Afghanistan’s Last Buddhist Relics


It’s hard to believe that Afghanistan, a country torn by war and religious extremism, was once a peaceful Buddhist nation. Pilgrims from all over Central and South Asia came to this remote mountainous region, built monasteries and colossal statues, dug caves into the sandstone and meditated.

Buddhism was brought to Afghanistan in the first century by the Kushan Empire of the historic region of Bactria in Central Asia. The most famous Kushan Emperor, Kanishka the Great, was a great patron of Buddhism. His conquests and patronage of Buddhism played an important role in the development of the Silk Road, and the spread of Buddhism across the Karakoram range to India, China and other Asian countries.


The 175 feet high Buddha statue in Bamiyan, Afghanistan, destroyed in 2001. Photo credit: Afghanistan Embassy

Once Islam bulldozed into Central Asia and this ancient Hindu Kush region of Afghanistan, the religiously intolerant rulers ordered the destruction of all Buddhist sites. Islam becoming the state religion and Buddhism vanished. Decades of war have turned to rubble many important archeological sites and museum collections were either looted or destroyed. The last acts of aggression happened not too long ago, when two monumental statues of Buddha near the town of Bamiyan were blown to bits by the Taliban in 2001.

The Bamiyan area was a prominent center of Buddhism. The seventh century Chinese monk Hsuan-Tsang described the town as a flourishing Buddhist center “with more than ten monasteries and more than a thousand monks”. The two Buddha figures stood at 120 feet and 175 feet respectively, and were decorated in “dazzling golden color and adorned with brilliant gems”. Historians believe that the monumental Buddha sculptures were carved into the cliffs between the third to sixth centuries. They were perhaps the most famous cultural landmarks of the region attracting numerous pilgrims from all around.


Two women walk past the huge cavity where one of the ancient Buddhas of Bamiyan used to stand.


The taller Buddha of Bamiyan before (left picture) and after destruction (right).

The ancient town of Samangan on the banks of Khulm River was also an important Buddhist center. The town’s Buddhist past can still be seen in the form of a rock-cut cave monastery complex and an adjacent stupa hewn out of the bed rock.

The stupa of Takht-e-Rostam is located about 3 km from Samangan on top of a hill. It was here, legends hold, that the mythical Persian king Rostam married his bride Tamina. Takht-e-Rostam literally means “the throne of Rostam”. The stupa was built during the waning days of the Kushan empire, possibly between the fourth and fifth centuries. The empire was eventually wiped out in fifth century by the invasions of the Hephthalites, the Huns and the rise of the Gupta Empire in the east.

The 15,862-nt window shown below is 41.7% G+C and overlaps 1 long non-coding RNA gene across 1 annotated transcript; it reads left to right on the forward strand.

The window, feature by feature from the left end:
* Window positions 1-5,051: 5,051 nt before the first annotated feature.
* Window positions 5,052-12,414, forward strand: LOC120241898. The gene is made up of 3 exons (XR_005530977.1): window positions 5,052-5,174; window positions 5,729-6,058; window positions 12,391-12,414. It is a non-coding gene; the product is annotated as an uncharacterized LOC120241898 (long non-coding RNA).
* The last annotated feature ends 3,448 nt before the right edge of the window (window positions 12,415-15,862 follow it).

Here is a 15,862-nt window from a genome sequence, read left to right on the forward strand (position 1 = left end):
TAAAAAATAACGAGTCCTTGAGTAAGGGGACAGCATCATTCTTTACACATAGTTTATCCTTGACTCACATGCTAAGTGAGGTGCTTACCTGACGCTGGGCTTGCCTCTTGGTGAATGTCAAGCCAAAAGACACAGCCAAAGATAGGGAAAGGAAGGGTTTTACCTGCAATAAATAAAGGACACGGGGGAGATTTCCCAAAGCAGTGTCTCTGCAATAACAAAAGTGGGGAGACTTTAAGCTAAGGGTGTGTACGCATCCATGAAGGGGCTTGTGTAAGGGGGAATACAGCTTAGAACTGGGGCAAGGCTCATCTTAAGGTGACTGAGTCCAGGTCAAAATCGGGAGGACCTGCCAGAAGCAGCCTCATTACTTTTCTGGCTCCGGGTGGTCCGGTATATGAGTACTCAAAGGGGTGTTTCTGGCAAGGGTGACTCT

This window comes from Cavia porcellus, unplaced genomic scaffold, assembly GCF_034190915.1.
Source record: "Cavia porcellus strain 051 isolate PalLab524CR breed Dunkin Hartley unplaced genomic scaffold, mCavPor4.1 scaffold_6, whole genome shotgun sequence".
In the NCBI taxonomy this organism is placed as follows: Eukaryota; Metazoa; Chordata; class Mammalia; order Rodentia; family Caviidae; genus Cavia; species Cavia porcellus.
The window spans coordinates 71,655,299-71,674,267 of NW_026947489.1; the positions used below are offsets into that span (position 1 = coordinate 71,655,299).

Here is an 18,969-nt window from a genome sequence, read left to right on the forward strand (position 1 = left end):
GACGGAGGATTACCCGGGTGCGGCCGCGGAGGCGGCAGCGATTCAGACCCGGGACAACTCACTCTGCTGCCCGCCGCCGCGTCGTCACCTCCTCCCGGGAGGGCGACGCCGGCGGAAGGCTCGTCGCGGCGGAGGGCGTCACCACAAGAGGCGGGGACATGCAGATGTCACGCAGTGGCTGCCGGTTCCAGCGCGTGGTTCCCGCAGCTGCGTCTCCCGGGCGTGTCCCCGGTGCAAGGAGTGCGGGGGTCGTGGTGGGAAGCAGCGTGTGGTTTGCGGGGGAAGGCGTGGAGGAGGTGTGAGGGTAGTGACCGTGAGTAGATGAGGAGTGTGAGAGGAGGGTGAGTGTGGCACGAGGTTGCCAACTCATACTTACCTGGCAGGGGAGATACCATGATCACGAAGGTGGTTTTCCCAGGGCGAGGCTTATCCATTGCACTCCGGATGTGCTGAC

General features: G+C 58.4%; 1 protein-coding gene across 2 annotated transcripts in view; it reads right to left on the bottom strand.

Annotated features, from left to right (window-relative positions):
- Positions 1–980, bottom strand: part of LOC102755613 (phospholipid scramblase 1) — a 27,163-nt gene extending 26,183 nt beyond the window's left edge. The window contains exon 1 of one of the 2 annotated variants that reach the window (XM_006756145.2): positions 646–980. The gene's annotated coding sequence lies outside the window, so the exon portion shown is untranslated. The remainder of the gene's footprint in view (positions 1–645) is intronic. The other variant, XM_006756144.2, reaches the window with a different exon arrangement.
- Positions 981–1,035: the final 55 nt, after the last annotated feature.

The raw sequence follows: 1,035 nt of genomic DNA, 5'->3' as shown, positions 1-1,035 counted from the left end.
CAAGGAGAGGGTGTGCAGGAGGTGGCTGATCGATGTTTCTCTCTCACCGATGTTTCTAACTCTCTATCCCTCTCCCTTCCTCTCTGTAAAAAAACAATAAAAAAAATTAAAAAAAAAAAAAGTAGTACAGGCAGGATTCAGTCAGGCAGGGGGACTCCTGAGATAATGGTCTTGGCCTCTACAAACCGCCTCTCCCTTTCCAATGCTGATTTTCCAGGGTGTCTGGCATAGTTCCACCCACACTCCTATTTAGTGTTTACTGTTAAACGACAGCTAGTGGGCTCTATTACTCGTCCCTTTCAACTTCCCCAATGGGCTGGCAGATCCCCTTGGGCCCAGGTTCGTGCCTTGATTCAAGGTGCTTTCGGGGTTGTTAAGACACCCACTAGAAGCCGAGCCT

Unlike other Buddhist stupas, the one of Takht-e Rostam is not located above ground, but has been carved into the mountain rock, in a style that resembles the monolithic churches of Ethiopia. This may have been done to camouflage the monastery and stupa from invaders, or simply to escape the extreme summer heat. The stupa is mounted by a Harmika and surrounded by a trench, eight meters deep, the inside walls of which contains several caves and monastic cells for meditation.



Another historically significant Buddhist site under threat is the ancient settlement of Mes Aynak, about 40 km from Kabul. From the third to the eighth centuries, Mes Aynak was a spiritual hub with several multistory Buddhist monastery complexes, containing chapels and other structures protected by high walls and ancient watchtowers. Within these fortified complexes and residences archaeologists have uncovered hundreds of Buddhist statues and clay stupas, and other artifacts including gold jewelry, fragments of ancient manuscripts, and walls adorned with frescoes. This ancient Buddhist settlement sits on top of one of the world’s largest untapped deposits of copper ore. There is evidence that this copper was mined in antiquity. It was copper that made the Buddhist monks here wealthy.

“I do not know of any other site where monasteries coexisted in perfect [symbiosis] with production or industrial centers,” says Zemaryalai Tarzi, an Afghan archaeologist. “These kinds of tight relationships between Buddhist monasteries and the industrial or commercial exploiters of natural resources have no precedent.”


A Buddhist stupa excavated at Mes Ainak.

Trouble began in 2007 when the Afghanistan government granted a Chinese mining company rights to mine copper in Mes Aynak. The site is estimated to contain some 12.5 million tons of copper worth tens of billions of dollars. Mining is certainly a lucrative prospect that will help the country’s fragile economy, but digging into the ground would destroy the site's archaeological remains. Intervention by the international community have helped stall the plan, while millions of dollars of funding from international bodies is currently being utilized to recover as many artifacts as possible before mining starts.

The National Museum of Afghanistan in Kabul has been inundated with artifacts sent from Mes Aynak. Lack of space has forced them to return many except the most important pieces. Omara Khan Massoudi, the director of the museum, hopes that someday they will be able to erect a local museum dedicated to preserving the memory of Mes Aynak.




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